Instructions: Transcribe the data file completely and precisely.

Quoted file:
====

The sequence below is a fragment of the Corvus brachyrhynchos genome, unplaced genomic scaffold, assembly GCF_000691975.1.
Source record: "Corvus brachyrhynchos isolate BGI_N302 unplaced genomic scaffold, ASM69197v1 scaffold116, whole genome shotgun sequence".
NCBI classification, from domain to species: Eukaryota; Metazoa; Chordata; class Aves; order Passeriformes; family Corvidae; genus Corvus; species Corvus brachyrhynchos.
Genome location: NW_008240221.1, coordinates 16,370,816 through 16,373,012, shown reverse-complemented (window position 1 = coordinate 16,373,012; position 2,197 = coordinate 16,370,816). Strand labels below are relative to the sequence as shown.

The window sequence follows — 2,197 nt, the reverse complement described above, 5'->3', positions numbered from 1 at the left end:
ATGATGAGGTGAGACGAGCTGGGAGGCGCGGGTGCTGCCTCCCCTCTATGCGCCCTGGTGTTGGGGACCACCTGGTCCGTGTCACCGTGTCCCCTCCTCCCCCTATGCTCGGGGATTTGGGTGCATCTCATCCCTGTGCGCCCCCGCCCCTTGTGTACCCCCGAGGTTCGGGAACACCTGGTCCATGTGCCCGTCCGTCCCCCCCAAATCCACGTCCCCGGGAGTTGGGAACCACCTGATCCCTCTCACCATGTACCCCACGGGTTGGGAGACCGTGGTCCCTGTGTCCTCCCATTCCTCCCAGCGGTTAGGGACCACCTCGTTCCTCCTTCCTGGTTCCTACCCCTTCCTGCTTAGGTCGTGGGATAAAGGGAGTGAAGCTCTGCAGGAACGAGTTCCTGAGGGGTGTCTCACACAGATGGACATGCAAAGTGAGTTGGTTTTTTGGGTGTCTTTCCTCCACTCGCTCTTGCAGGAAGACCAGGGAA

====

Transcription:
The sequence below is a fragment of the Corvus brachyrhynchos genome, unplaced genomic scaffold, assembly GCF_000691975.1.
Source record: "Corvus brachyrhynchos isolate BGI_N302 unplaced genomic scaffold, ASM69197v1 scaffold116, whole genome shotgun sequence".
NCBI classification, from domain to species: Eukaryota; Metazoa; Chordata; class Aves; order Passeriformes; family Corvidae; genus Corvus; species Corvus brachyrhynchos.
Genome location: NW_008240221.1, coordinates 16,370,816 through 16,373,012, shown reverse-complemented (window position 1 = coordinate 16,373,012; position 2,197 = coordinate 16,370,816). Strand labels below are relative to the sequence as shown.

The window sequence follows — 2,197 nt, the reverse complement described above, 5'->3', positions numbered from 1 at the left end:
ATGATGAGGTGAGACGAGCTGGGAGGCGCGGGTGCTGCCTCCCCTCTATGCGCCCTGGTGTTGGGGACCACCTGGTCCGTGTCACCGTGTCCCCTCCTCCCCCTATGCTCGGGGATTTGGGTGCATCTCATCCCTGTGCGCCCCCGCCCCTTGTGTACCCCCGAGGTTCGGGAACACCTGGTCCATGTGCCCGTCCGTCCCCCCCAAATCCACGTCCCCGGGAGTTGGGAACCACCTGATCCCTCTCACCATGTACCCCACGGGTTGGGAGACCGTGGTCCCTGTGTCCTCCCATTCCTCCCAGCGGTTAGGGACCACCTCGTTCCTCCTTCCTGGTTCCTACCCCTTCCTGCTTAGGTCGTGGGATAAAGGGAGTGAAGCTCTGCAGGAACGAGTTCCTGAGGGGTGTCTCACACAGATGGACATGCAAAGTGAGTTGGTTTTTTGGGTGTCTTTCCTCCACTCGCTCTTGCAGGAAGACCAGGGAA